The Kirkcaldy chef feeding kids for free during school holidays with the help of his local community

When Gavin Campbell started charging £1 for kids’ meals at Templehall Café a customer gave him £10 to pay for the next 10.

That was the start of a community effort to help the chef continue to provide affordable school holiday lunches for families in one of the most deprived areas of Fife.

Now he receives regular donations to cover kids’ meals, whether it’s regulars leaving the change as they settle their bills or local businesses giving three-figure sums.

He even had a man call from India to donate £500 which helped him hand out hundreds of Easter eggs during the spring holiday.

Many parents in Kirkcaldy’s Templehall area are out of work or struggling by on low wages.

But between Gavin’s generous offer – a £1 kids’ meal with every adult meal purchased during the holidays – and the community footing the £1 bill, it’s more likely they can afford to dine out during the holidays.

Gavin’s customers and many supporters help pay for kids to eat free at Templehall Café. Image: Steve Brown/DC Thomson.

Gavin, who has worked as a chef at several Fife hotels, started offering free school holiday meals soon after opening his Dunearn Drive café with mum Elizabeth in 2014 and spotting the need.

He said: “This is Templehall and everyday you see poverty.

“Kids would come in in the morning and ask what they could get for a £1.

“I would end up doing them a wee half box of chips, which would cost me anyway as we would be paying for the box.

“I thought how can we do this so it’s not going to sink me financially?”

An old lady heard what we were doing and handed in £10 and said that’s 10 kids’ meals paid for.”

Spiralling costs – including soaring electricity bills – forced him to introduce a £1 charge last year to offset a portion of the loss being made by the café from the offer.

And that’s when local people stepped in to help.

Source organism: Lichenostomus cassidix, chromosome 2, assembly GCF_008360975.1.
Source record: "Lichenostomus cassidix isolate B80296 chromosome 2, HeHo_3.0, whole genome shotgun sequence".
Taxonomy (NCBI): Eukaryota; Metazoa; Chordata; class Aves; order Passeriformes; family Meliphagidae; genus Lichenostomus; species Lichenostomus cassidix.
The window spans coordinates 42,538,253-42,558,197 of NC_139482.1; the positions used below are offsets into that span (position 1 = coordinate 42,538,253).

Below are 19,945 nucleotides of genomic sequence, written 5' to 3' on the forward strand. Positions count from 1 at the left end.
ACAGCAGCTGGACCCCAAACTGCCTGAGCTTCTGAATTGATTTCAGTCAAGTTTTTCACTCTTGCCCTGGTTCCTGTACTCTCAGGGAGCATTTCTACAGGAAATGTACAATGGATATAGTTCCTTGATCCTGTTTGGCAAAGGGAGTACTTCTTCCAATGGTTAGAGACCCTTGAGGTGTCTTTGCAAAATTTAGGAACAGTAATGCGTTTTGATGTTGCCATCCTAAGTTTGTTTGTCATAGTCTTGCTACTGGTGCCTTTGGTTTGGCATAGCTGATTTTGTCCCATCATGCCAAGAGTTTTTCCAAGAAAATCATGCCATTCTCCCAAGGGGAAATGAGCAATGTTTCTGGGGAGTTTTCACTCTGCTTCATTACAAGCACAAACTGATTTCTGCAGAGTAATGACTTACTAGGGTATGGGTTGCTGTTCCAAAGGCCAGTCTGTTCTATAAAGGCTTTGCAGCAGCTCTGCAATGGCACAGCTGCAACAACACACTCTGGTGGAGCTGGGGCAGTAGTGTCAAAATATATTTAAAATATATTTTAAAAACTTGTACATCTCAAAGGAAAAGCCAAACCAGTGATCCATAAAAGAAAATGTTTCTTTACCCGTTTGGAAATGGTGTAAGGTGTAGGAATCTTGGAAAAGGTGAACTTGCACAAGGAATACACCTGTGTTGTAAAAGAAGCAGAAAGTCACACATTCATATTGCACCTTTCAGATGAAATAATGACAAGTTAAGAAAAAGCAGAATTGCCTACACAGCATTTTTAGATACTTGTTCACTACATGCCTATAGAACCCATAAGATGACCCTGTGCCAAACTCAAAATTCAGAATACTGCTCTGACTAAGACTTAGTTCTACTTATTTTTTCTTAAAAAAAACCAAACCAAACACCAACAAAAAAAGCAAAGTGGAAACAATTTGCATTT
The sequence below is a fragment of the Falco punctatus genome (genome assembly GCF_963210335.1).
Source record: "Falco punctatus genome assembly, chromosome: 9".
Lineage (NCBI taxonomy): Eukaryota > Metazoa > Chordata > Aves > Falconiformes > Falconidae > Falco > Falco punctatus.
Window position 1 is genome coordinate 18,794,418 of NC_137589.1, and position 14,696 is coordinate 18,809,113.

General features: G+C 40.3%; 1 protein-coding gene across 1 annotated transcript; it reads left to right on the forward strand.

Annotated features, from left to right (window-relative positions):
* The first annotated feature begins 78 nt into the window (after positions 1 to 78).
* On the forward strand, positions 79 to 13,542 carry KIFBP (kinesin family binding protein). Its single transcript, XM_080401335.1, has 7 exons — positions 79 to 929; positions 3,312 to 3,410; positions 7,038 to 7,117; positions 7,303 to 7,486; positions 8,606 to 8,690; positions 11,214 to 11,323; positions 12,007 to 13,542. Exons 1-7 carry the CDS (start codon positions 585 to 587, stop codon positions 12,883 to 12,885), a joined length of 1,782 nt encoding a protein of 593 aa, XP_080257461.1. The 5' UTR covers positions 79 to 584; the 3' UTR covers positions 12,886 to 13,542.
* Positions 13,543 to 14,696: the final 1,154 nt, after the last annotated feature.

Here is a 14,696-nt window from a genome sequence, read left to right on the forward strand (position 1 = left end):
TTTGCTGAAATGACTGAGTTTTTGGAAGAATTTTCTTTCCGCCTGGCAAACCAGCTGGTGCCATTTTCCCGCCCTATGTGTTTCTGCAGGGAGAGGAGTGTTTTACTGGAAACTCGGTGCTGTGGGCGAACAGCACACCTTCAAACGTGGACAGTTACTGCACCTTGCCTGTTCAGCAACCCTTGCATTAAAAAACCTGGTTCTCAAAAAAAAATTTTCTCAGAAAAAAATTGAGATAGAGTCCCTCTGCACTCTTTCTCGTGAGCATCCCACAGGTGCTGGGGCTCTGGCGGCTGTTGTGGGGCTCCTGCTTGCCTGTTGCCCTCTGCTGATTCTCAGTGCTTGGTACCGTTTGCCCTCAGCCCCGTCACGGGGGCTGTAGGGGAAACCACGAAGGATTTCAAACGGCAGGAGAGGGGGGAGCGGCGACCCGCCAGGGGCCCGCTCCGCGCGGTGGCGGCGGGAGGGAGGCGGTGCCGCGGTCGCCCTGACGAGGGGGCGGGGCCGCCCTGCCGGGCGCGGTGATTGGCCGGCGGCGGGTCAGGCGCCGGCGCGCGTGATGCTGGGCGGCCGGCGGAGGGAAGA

He said: “An old lady heard what we were doing and handed in £10 and said that’s 10 kids’ meals paid for.”

As word spread, more and more people did the same – effectively keeping kids’ meals free.

A tally book of donations is kept behind the counter and ticked off as children come in.

He said: “It is overwhelming. I didn’t expect this to happen but we’ve just gone with it.

Helping Templehall Café feed the kids

“When the holidays are coming up people start coming in and saying here’s something for the kids’ meals, here’s £20, there’s £50, or whatever. Or if people have £3 left in their change they say keep that for the kids.”.

If the community hears the fund is running low, Gavin is confident folk will rally to give it a boost.

Seeing children enjoy a hot lunch or treats they might not otherwise have had makes it all worthwhile for the Templehall Café team

Gavin said: “Kids will get a Slush Puppie, an ice-cream or a cake that they weren’t going to get because their meal has been covered.

“It’s good just to see them smiling.”

Dad to 13-year-old Mackenzie, who often helps out in the café, Gavin knows all too well how much it can cost to feed, clothe and entertain children.

Gavin is often helped behind the counter by son Mackenzie, 13. Image: Steve Brown/DC Thomson.

As does one of his regular customers and neighbour, mum-of-three Gemma Dewar.

Gemma sees what the Templehall Café does for local families and says she is “forever” recommending it to fellow parents.

She said: “Gavin and the entire team are incredible. I don’t think anyone could put into words how appreciated everything they do is.

“For a lot of people it [the café] is a godsend.

“A lot of people don’t have the financial means to go and have a wee lunch here or a wee lunch there, or just to go and ensure their kids get a hot meal.

“The kids are eating for free and for a lot of families that means they are not having to stress about finding an extra £5 or £6 to pay for them.”

Templehall Café is among a number of restaurants and cafés in Fife where children can eat for free or £1 during the school holidays.

Lifestyle – The Courier